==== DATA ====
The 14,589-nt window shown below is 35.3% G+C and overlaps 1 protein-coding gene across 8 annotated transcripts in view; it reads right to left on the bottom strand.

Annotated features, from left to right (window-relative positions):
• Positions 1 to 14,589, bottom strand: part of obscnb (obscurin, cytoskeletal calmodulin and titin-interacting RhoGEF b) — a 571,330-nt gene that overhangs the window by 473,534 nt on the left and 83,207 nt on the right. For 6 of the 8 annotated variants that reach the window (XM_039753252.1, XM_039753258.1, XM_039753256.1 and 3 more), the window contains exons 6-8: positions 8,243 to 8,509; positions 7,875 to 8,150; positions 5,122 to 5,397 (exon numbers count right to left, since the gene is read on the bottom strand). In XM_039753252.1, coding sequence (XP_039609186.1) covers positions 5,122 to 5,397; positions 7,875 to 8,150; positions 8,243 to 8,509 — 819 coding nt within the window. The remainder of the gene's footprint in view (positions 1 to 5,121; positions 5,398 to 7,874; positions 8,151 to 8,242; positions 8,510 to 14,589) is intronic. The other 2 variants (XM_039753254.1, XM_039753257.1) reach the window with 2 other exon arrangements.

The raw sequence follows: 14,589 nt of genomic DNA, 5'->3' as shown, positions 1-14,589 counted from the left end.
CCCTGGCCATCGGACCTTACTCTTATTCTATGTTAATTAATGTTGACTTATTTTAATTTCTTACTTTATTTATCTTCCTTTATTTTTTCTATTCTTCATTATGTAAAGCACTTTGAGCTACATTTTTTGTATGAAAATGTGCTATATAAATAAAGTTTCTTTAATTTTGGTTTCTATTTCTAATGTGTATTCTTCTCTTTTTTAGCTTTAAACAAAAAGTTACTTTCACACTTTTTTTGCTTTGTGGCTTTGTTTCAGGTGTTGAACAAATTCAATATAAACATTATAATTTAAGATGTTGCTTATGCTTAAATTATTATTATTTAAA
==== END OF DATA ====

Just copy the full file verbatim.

The 14,589-nt window shown below is 35.3% G+C and overlaps 1 protein-coding gene across 8 annotated transcripts in view; it reads right to left on the bottom strand.

Annotated features, from left to right (window-relative positions):
• Positions 1 to 14,589, bottom strand: part of obscnb (obscurin, cytoskeletal calmodulin and titin-interacting RhoGEF b) — a 571,330-nt gene that overhangs the window by 473,534 nt on the left and 83,207 nt on the right. For 6 of the 8 annotated variants that reach the window (XM_039753252.1, XM_039753258.1, XM_039753256.1 and 3 more), the window contains exons 6-8: positions 8,243 to 8,509; positions 7,875 to 8,150; positions 5,122 to 5,397 (exon numbers count right to left, since the gene is read on the bottom strand). In XM_039753252.1, coding sequence (XP_039609186.1) covers positions 5,122 to 5,397; positions 7,875 to 8,150; positions 8,243 to 8,509 — 819 coding nt within the window. The remainder of the gene's footprint in view (positions 1 to 5,121; positions 5,398 to 7,874; positions 8,151 to 8,242; positions 8,510 to 14,589) is intronic. The other 2 variants (XM_039753254.1, XM_039753257.1) reach the window with 2 other exon arrangements.

The raw sequence follows: 14,589 nt of genomic DNA, 5'->3' as shown, positions 1-14,589 counted from the left end.
CCCTGGCCATCGGACCTTACTCTTATTCTATGTTAATTAATGTTGACTTATTTTAATTTCTTACTTTATTTATCTTCCTTTATTTTTTCTATTCTTCATTATGTAAAGCACTTTGAGCTACATTTTTTGTATGAAAATGTGCTATATAAATAAAGTTTCTTTAATTTTGGTTTCTATTTCTAATGTGTATTCTTCTCTTTTTTAGCTTTAAACAAAAAGTTACTTTCACACTTTTTTTGCTTTGTGGCTTTGTTTCAGGTGTTGAACAAATTCAATATAAACATTATAATTTAAGATGTTGCTTATGCTTAAATTATTATTATTTAAA